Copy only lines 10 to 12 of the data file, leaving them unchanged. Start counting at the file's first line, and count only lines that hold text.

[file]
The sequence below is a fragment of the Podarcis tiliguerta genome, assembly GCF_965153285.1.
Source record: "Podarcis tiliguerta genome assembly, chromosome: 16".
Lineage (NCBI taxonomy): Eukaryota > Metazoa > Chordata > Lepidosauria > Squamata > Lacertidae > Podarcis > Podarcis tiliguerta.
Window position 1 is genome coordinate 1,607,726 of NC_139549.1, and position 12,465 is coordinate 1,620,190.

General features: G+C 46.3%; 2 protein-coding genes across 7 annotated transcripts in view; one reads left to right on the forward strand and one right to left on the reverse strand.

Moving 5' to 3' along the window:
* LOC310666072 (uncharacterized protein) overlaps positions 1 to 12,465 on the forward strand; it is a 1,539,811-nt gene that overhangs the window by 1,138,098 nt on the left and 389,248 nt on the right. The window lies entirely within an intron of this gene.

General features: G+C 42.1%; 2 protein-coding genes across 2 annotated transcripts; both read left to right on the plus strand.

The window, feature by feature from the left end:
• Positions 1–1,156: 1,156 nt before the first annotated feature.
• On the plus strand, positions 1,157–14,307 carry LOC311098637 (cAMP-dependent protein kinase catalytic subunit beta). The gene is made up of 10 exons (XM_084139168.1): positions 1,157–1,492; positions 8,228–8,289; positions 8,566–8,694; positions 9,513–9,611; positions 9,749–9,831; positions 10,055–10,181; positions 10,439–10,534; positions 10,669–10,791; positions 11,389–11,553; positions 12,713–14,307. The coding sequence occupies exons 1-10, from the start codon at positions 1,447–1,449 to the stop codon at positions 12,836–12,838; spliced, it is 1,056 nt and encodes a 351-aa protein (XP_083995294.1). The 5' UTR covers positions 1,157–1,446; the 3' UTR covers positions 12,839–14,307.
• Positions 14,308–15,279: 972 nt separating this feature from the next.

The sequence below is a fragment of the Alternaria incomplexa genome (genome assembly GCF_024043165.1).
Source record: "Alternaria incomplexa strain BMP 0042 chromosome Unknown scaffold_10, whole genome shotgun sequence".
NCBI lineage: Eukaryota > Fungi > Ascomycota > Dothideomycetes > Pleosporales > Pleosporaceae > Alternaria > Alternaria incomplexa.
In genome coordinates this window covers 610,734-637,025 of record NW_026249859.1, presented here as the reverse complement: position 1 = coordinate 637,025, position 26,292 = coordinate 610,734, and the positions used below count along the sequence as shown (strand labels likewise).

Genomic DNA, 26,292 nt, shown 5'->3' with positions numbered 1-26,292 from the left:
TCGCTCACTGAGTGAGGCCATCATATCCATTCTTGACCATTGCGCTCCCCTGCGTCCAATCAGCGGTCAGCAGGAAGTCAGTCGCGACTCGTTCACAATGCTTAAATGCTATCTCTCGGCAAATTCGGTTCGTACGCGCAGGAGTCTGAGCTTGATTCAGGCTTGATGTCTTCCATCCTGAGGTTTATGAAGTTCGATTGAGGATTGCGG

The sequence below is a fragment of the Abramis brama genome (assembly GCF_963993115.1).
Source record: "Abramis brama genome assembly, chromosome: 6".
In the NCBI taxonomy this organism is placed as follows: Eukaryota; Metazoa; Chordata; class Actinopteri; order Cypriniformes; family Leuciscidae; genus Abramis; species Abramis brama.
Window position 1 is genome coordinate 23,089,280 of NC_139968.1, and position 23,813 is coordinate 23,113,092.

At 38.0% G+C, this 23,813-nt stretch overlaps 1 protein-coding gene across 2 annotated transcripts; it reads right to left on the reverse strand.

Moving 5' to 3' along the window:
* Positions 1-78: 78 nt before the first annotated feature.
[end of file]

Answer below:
• Positions 1–1,156: 1,156 nt before the first annotated feature.
• On the plus strand, positions 1,157–14,307 carry LOC311098637 (cAMP-dependent protein kinase catalytic subunit beta). The gene is made up of 10 exons (XM_084139168.1): positions 1,157–1,492; positions 8,228–8,289; positions 8,566–8,694; positions 9,513–9,611; positions 9,749–9,831; positions 10,055–10,181; positions 10,439–10,534; positions 10,669–10,791; positions 11,389–11,553; positions 12,713–14,307. The coding sequence occupies exons 1-10, from the start codon at positions 1,447–1,449 to the stop codon at positions 12,836–12,838; spliced, it is 1,056 nt and encodes a 351-aa protein (XP_083995294.1). The 5' UTR covers positions 1,157–1,446; the 3' UTR covers positions 12,839–14,307.
• Positions 14,308–15,279: 972 nt separating this feature from the next.